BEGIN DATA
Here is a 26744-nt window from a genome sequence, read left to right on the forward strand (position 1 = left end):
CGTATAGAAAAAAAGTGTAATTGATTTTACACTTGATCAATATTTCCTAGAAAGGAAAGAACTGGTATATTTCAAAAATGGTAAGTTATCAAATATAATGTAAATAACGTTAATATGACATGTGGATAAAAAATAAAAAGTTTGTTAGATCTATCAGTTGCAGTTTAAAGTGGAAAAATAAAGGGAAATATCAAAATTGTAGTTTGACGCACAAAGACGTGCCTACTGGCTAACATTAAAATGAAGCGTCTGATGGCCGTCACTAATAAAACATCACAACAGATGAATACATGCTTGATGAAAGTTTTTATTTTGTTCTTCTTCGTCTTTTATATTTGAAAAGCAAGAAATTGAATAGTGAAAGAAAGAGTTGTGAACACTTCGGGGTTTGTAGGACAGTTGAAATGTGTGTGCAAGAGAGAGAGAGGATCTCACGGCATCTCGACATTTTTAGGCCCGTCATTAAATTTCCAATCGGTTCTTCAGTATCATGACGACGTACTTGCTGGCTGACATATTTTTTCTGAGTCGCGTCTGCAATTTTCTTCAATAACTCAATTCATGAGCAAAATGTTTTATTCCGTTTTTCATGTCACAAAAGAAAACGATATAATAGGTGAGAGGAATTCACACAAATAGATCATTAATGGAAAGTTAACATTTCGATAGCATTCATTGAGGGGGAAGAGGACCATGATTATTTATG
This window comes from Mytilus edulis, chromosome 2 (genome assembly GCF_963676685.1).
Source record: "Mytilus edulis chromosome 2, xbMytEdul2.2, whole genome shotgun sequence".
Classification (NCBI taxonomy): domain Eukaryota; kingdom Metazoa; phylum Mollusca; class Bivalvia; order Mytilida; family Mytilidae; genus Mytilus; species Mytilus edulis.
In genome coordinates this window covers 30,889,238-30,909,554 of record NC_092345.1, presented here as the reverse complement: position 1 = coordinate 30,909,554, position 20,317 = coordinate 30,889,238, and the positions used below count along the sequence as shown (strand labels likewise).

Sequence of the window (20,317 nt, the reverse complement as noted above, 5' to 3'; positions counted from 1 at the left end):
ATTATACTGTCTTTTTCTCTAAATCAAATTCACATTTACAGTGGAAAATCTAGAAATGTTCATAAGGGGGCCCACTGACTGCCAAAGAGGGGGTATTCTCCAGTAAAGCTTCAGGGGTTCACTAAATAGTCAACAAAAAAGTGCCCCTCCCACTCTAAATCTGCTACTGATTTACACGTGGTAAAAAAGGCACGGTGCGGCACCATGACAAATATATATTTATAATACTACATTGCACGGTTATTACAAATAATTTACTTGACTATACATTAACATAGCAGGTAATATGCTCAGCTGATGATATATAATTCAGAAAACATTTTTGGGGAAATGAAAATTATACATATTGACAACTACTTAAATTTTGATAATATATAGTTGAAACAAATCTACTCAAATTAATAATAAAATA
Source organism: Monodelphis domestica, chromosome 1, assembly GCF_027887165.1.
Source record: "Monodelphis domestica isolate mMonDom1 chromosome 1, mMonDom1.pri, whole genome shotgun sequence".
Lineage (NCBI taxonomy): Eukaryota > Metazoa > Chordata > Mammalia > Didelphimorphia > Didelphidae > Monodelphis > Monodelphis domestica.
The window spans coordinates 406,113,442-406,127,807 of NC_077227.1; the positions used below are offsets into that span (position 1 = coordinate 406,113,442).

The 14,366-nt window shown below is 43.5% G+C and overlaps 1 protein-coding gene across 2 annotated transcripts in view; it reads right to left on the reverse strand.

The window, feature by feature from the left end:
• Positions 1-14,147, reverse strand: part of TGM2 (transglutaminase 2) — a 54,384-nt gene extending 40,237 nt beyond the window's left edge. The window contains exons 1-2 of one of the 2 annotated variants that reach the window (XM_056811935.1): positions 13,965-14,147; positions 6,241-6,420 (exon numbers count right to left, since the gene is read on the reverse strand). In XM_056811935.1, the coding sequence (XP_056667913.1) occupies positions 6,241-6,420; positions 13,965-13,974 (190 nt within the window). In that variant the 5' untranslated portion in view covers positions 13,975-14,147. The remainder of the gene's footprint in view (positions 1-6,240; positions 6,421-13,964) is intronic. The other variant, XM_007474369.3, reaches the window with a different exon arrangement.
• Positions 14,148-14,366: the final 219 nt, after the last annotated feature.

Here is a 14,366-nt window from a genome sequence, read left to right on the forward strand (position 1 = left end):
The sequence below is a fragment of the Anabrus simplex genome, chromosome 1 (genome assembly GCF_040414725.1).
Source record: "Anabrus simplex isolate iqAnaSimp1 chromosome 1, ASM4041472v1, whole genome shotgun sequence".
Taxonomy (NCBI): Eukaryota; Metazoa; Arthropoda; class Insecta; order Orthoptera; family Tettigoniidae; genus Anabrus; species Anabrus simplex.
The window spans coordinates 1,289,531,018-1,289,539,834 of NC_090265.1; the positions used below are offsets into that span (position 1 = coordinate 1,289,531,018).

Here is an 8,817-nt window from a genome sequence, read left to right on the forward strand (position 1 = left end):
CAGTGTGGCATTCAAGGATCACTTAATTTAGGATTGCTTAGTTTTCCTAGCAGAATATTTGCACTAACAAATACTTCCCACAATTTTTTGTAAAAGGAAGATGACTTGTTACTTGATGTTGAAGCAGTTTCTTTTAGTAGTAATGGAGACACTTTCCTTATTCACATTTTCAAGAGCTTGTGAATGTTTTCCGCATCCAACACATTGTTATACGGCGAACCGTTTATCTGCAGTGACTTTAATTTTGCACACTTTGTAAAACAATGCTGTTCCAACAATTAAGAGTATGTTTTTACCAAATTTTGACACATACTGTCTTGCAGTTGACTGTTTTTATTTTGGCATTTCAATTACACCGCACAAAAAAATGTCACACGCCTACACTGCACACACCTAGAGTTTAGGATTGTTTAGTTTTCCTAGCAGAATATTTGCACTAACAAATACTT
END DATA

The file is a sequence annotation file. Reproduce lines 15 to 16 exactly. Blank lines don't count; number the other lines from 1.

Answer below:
• Positions 1-14,147, reverse strand: part of TGM2 (transglutaminase 2) — a 54,384-nt gene extending 40,237 nt beyond the window's left edge. The window contains exons 1-2 of one of the 2 annotated variants that reach the window (XM_056811935.1): positions 13,965-14,147; positions 6,241-6,420 (exon numbers count right to left, since the gene is read on the reverse strand). In XM_056811935.1, the coding sequence (XP_056667913.1) occupies positions 6,241-6,420; positions 13,965-13,974 (190 nt within the window). In that variant the 5' untranslated portion in view covers positions 13,975-14,147. The remainder of the gene's footprint in view (positions 1-6,240; positions 6,421-13,964) is intronic. The other variant, XM_007474369.3, reaches the window with a different exon arrangement.
• Positions 14,148-14,366: the final 219 nt, after the last annotated feature.